The Adobe report is based on the transactions that occur on the Adobe Marketing Cloud Solutions. Most of it relates to US retailers, but they do provide some insight into global sales and trends, including the UK.
One of the key data points from the study is that mobile traffic was up year-over-year (YOY). Website traffic from phones was up 9%, while desktop and tablet traffic decreased 6% and 3% respectively. What I found most interesting though is this chart showing the traffic patterns:
The lines indicate website traffic from the various devices. The Phone (and tablet to a lesser degree) almost seems to be responding to the desktop line. When desktop traffic goes down, the phone traffic goes up. Perhaps it isn’t to the magnitude of the desktop traffic, but it is in sync don’t you think? It appears to me that there is some set of people who always use their phone or desktop (where the lines are mostly flat), and then there are the people who switch from the desktop to the phone and back again with some regularity. The scale on the image isn’t enough to tell whether these dips and bumps correspond to a time of day or to certain days of the week. If I had to guess though, I’d say the desktop drops, and phone bumps, happened on weekends and the holidays when people were out going to parties or shopping.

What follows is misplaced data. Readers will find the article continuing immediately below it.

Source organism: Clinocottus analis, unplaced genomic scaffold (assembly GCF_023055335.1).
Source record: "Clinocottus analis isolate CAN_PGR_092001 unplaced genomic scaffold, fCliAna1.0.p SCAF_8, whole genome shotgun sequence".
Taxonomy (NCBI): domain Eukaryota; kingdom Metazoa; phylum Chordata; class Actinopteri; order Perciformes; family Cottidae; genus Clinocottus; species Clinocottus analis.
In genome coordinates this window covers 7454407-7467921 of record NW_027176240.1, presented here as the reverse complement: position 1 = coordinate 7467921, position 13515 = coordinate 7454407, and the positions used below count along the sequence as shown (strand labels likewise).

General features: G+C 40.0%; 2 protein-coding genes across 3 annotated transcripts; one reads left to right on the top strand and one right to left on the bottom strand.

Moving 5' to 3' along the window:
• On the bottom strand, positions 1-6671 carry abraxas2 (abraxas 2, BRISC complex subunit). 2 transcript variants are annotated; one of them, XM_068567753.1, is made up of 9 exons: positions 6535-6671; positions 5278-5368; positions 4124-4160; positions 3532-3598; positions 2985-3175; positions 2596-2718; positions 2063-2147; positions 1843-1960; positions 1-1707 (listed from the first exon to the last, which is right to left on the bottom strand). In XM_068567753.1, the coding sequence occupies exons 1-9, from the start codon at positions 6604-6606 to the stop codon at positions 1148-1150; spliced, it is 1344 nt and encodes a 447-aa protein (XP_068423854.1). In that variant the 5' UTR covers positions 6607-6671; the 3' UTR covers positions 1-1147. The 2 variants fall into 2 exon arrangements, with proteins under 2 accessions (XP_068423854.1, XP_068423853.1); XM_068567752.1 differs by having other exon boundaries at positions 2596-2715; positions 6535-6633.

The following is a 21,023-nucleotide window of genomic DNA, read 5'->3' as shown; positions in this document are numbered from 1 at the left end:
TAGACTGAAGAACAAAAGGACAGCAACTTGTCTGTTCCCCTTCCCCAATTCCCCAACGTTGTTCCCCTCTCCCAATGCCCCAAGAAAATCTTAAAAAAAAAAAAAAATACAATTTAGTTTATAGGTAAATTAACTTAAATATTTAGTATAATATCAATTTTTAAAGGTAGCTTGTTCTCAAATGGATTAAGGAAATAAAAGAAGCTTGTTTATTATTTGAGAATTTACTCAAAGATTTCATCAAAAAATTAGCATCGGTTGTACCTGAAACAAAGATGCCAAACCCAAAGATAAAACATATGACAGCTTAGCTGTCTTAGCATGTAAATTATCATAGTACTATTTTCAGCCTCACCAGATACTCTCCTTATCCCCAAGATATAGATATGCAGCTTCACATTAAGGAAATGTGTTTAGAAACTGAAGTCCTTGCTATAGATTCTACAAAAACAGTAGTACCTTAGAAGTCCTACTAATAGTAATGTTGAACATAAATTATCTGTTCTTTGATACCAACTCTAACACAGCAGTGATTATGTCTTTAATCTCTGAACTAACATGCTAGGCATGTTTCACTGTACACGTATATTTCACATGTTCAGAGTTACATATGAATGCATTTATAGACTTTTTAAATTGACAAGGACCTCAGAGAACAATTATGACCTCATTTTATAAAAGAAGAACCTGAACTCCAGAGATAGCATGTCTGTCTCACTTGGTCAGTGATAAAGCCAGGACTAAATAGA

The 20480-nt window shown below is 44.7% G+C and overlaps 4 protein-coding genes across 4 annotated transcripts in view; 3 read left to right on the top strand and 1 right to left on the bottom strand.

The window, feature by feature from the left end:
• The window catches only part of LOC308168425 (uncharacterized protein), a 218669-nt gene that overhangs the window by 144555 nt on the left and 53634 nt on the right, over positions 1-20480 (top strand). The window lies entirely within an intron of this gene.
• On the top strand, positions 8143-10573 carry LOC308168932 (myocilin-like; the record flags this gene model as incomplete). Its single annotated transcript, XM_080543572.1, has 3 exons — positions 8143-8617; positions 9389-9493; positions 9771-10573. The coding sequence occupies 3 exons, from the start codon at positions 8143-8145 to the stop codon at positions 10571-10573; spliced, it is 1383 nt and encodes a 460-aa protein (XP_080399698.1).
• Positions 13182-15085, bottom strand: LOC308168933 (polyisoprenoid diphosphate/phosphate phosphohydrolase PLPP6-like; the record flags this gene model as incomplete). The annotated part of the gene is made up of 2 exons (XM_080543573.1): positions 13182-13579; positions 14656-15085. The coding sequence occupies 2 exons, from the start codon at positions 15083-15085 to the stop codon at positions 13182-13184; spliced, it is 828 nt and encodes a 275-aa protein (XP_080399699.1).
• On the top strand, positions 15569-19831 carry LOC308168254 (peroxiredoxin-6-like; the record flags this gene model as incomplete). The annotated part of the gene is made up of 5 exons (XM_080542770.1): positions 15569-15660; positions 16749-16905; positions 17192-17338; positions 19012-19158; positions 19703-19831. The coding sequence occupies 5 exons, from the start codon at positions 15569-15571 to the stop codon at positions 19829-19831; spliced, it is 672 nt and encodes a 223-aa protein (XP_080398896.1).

If I’m right, these people are comfortable switching back and forth, which means retailers need to prepared for multichannel shopping. Creating a consistent experience for desktop and mobile users may become more important as additional people begin switching back and forth. Consistency doesn’t mean identical either. Mobile users may want more information via text message rather than email or on the website. But they will want to find something on their phone as easily as they find it on their desktop. They also expect the mobile website to work well – which means they don’t expect the exact same site, just a similar experience.
What mobile devices and OSes do you need support in the coming year? Well, 75% of the sales came from iOS (either phones or tablets). Only 23% came from Android devices. Notice I said sales there and not traffic. For traffic, 35% came from Android devices and 66% used iOS (some small number of “other” devices account for the remaining 1%).
The UK led Europe in total holiday sales, with only the US and China topping them. Germany wasn’t too far behind. But the UK led all countries when it came to consumers shopping from phones or tablets. Just over 40% of online sales came from either a tablet or a phone, with the highest percentage of sales made with tablets than in any other country too.
The Brits are very happy to shop via mobile devices. That’s something to take into next year’s holiday season.
These trends seem to say that the 2016 Holiday season is likely to have even more mobile shoppers. But we aren’t likely to see desktop and tablet sales disappear – yet.